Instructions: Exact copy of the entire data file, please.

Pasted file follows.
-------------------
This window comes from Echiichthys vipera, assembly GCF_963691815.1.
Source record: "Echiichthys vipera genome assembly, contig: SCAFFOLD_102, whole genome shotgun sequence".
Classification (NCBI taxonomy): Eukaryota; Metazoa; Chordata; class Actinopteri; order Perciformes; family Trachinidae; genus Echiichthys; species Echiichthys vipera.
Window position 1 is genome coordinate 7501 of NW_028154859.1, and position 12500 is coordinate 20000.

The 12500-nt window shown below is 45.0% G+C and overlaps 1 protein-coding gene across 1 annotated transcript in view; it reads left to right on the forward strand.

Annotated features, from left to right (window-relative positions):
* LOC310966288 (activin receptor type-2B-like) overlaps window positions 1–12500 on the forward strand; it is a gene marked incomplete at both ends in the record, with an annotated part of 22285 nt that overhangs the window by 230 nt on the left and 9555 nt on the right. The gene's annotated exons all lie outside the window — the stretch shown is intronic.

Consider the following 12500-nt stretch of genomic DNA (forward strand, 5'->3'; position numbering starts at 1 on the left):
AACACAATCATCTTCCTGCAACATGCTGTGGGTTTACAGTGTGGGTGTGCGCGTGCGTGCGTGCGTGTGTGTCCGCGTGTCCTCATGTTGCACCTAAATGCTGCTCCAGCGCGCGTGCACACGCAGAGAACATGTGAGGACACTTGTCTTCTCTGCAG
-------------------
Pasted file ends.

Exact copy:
This window comes from Echiichthys vipera, assembly GCF_963691815.1.
Source record: "Echiichthys vipera genome assembly, contig: SCAFFOLD_102, whole genome shotgun sequence".
Classification (NCBI taxonomy): Eukaryota; Metazoa; Chordata; class Actinopteri; order Perciformes; family Trachinidae; genus Echiichthys; species Echiichthys vipera.
Window position 1 is genome coordinate 7501 of NW_028154859.1, and position 12500 is coordinate 20000.

The 12500-nt window shown below is 45.0% G+C and overlaps 1 protein-coding gene across 1 annotated transcript in view; it reads left to right on the forward strand.

Annotated features, from left to right (window-relative positions):
* LOC310966288 (activin receptor type-2B-like) overlaps window positions 1–12500 on the forward strand; it is a gene marked incomplete at both ends in the record, with an annotated part of 22285 nt that overhangs the window by 230 nt on the left and 9555 nt on the right. The gene's annotated exons all lie outside the window — the stretch shown is intronic.

Consider the following 12500-nt stretch of genomic DNA (forward strand, 5'->3'; position numbering starts at 1 on the left):
AACACAATCATCTTCCTGCAACATGCTGTGGGTTTACAGTGTGGGTGTGCGCGTGCGTGCGTGCGTGTGTGTCCGCGTGTCCTCATGTTGCACCTAAATGCTGCTCCAGCGCGCGTGCACACGCAGAGAACATGTGAGGACACTTGTCTTCTCTGCAG